Dissertations: Hand Sewing

21.06.29

Dissertations

0121105013025 KIVA BLAZER ARTISAN

It was a loose-fitting silhouette with a naturally rounded shape. Soft lines that fall along a wearer's body. The childhood memory of seeing my father and grandfather wear their jackets was my initial inspiration for wanting to make a tailored jacket.

I observed and thought how nice it was that this jacket was truly only for this individual.

As I started designing clothing on my own, I researched the construction of the tailored jackets from that time and discovered the rounded shape of the shoulders was achieved by hand sewing. When sewn by machine though, even jackets that were made to order by a tailor would differ greatly in its appearance.

This natural shape becomes possible when carefully sewing the jacket to complement the wearer's body by employing the soft touch of the hand while avoiding any unnecessary strain on the fabric. I felt an urge to make my own special tailored jacket, one made only for a sole individual.

Jacket: 0121105013025 KIVA BLAZER ARTISAN, Pant: 0121105008018 ANTON SUSPENDER PANTS ARTISAN, Cut&Sew: 0121105010022 JUMBO TEE S/S T.I.T.L., Shoes: 0121101001002 SKAGWAY LO G.PATTEN

The style I imagined was a pairing of the broad-shouldered jacket seen during the 1950's with a high-waisted suspender pant from the 1930's and 1940's. The fabric would be a wool blended with linen, so it wouldn't feel too luxurious. It should have just the right amount of sheen along with a dry, withered hand feel.

In order to create what I had in mind; the first thing I did was to seek out a craftsman who could sew a jacket by hand. I ended up finding a long-established tailor shop that had been around for over 70 years. The shop is currently run by brothers who are the third generation of the founder and his grandsons. Since the company's inception, they have prided themselves on the comfort of hand-sewn garments, and to this day, do not make any form of ready-to-wear but continue to operate as a so-called "custom" clothing store.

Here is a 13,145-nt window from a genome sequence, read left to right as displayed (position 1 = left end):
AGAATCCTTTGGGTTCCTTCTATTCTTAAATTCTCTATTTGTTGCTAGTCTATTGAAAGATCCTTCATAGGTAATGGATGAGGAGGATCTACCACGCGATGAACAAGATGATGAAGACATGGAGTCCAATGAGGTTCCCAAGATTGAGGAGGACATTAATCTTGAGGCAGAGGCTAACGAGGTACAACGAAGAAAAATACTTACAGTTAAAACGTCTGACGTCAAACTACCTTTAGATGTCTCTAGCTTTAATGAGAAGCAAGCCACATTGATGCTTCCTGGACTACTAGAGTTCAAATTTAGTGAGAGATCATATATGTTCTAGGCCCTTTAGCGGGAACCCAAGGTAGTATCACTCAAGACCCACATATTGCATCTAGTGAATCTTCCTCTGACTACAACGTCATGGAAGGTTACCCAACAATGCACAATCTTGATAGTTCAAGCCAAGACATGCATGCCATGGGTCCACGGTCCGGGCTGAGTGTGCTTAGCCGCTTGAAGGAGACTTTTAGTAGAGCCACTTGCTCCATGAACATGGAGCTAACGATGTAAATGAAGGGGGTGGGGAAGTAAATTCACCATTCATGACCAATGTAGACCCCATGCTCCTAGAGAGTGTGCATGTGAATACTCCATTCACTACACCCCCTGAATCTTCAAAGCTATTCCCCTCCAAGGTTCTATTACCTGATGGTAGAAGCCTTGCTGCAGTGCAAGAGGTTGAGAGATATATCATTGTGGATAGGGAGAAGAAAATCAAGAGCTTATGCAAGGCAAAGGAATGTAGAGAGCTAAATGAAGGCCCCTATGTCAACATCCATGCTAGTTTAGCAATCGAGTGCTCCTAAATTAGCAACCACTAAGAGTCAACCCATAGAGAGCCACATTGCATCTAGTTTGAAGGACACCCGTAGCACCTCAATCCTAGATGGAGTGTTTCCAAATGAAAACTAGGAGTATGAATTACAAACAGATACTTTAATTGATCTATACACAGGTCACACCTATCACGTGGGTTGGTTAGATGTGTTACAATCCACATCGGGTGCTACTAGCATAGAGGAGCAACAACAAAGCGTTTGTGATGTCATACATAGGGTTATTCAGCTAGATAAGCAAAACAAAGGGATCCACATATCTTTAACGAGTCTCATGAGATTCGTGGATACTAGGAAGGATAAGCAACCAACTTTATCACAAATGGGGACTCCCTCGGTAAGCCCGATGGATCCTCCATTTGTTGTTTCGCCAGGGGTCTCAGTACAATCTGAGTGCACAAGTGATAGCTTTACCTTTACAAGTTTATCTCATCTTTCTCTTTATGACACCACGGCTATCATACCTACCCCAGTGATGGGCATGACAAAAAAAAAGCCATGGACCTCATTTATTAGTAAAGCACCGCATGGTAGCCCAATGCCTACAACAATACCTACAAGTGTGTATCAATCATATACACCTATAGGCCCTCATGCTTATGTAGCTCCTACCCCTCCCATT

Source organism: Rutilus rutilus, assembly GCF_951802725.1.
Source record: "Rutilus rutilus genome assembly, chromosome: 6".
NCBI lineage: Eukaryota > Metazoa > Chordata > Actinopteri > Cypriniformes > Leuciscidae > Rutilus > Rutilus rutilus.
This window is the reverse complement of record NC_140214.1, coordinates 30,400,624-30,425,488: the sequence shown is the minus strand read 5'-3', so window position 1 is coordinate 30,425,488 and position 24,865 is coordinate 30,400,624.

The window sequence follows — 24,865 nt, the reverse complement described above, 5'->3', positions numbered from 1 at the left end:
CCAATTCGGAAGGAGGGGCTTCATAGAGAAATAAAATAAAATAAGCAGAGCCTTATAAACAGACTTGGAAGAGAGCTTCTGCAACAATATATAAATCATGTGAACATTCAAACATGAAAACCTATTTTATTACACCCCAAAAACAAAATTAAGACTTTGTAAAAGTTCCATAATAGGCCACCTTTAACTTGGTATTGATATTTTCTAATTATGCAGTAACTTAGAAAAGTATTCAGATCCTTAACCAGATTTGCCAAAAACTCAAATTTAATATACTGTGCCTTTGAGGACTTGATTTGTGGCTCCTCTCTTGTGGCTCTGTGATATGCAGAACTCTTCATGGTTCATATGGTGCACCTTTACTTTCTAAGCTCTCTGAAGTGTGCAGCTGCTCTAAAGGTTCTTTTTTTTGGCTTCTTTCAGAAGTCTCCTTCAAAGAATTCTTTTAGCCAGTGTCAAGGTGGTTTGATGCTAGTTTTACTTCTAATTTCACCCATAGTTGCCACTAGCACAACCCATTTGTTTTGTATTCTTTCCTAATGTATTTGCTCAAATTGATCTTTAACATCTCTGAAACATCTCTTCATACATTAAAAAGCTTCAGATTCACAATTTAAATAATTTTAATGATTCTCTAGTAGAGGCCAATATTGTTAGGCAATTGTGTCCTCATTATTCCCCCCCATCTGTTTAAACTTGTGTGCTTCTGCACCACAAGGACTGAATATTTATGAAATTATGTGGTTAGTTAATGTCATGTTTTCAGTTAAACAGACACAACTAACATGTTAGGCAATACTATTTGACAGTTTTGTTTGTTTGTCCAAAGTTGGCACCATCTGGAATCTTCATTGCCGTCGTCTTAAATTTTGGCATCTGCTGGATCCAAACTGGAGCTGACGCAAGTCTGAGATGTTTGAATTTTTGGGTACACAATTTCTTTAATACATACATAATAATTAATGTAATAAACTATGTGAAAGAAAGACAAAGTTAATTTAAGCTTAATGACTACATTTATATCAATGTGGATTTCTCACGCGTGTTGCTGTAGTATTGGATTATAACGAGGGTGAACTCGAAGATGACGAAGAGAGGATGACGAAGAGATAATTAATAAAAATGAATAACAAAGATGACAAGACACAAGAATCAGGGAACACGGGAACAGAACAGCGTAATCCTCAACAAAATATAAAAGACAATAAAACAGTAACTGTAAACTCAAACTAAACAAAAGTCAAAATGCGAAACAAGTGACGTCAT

The most amazing thing is that not only are the major parts like the collar, shoulders and sleeves hand-sewn, but even the finer decorative details are finished by hand, like the buttonholes, belt loops and the edge of the seam allowances. Until now, I have come to see many tailors from around the world along with their work, but never have I heard of anyone doing everything by hand to this extent.

This unmatched comfort is born from the fact that nothing unnecessary is used.
It is common to add tape to secure the fabric when using a sewing machine which makes the work easier. However, this can prevent movement of the fabric and result in stiffness. Another characteristic is the softness of the seams. The amount of strength used when carefully stitching one stitch at a time by hand ensures durability while avoiding overtightened seams, giving the garment an elegant softness, both in comfort and appearance.

We asked the craftsman who typically did not accept work that uses a pre-existing pattern to create a drop shoulder jacket reminiscent of a Kimono where the shoulder line runs lower (dropped to the backside), certainly unthinkable in the eyes of a traditional tailor.

Of course, there was hesitation to accept such work in the beginning, but they somehow understood and helped make this jacket while becoming fond of its soft lines that fall naturally along the shape of the shoulders.

"I'm always looking for the best fit and look. It's not about the comfort of the latest fabric, such as stretch wool, but more about improving something through cutting, shaping and sewing. That kind of technique is really interesting. I make things with particular attention to slight differences that customers may not see or understand. At this point it's really a hobby. I keep doing it because simply it's fun."

When asked, "Why do you insist on hand sewing?" It makes me happy to know that there are still craftsmen whose response is simply that, "it's fun" and not about something technical. I sincerely hope to keep connecting with these types of craftsmen.

Photo: Keisuke Fukamizu(Tailor)

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